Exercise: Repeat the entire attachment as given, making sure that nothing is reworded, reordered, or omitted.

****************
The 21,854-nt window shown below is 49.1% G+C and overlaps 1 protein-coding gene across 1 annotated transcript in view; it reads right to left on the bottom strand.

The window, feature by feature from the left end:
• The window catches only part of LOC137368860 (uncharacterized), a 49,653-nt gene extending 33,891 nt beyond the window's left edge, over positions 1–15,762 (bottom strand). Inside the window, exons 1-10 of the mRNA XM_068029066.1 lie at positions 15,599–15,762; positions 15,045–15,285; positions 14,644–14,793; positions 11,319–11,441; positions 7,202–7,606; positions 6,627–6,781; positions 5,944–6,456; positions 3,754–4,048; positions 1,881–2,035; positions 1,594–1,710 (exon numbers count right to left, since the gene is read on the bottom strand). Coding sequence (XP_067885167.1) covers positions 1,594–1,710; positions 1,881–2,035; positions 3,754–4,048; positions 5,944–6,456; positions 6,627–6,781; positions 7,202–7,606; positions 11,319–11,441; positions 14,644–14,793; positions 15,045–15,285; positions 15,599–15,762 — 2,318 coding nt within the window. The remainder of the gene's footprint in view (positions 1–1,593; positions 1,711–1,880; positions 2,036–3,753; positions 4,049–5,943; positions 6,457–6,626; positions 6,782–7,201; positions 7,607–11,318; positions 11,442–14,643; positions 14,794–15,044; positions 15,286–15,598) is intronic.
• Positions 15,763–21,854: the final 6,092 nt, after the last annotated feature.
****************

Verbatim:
The 21,854-nt window shown below is 49.1% G+C and overlaps 1 protein-coding gene across 1 annotated transcript in view; it reads right to left on the bottom strand.

The window, feature by feature from the left end:
• The window catches only part of LOC137368860 (uncharacterized), a 49,653-nt gene extending 33,891 nt beyond the window's left edge, over positions 1–15,762 (bottom strand). Inside the window, exons 1-10 of the mRNA XM_068029066.1 lie at positions 15,599–15,762; positions 15,045–15,285; positions 14,644–14,793; positions 11,319–11,441; positions 7,202–7,606; positions 6,627–6,781; positions 5,944–6,456; positions 3,754–4,048; positions 1,881–2,035; positions 1,594–1,710 (exon numbers count right to left, since the gene is read on the bottom strand). Coding sequence (XP_067885167.1) covers positions 1,594–1,710; positions 1,881–2,035; positions 3,754–4,048; positions 5,944–6,456; positions 6,627–6,781; positions 7,202–7,606; positions 11,319–11,441; positions 14,644–14,793; positions 15,045–15,285; positions 15,599–15,762 — 2,318 coding nt within the window. The remainder of the gene's footprint in view (positions 1–1,593; positions 1,711–1,880; positions 2,036–3,753; positions 4,049–5,943; positions 6,457–6,626; positions 6,782–7,201; positions 7,607–11,318; positions 11,442–14,643; positions 14,794–15,044; positions 15,286–15,598) is intronic.
• Positions 15,763–21,854: the final 6,092 nt, after the last annotated feature.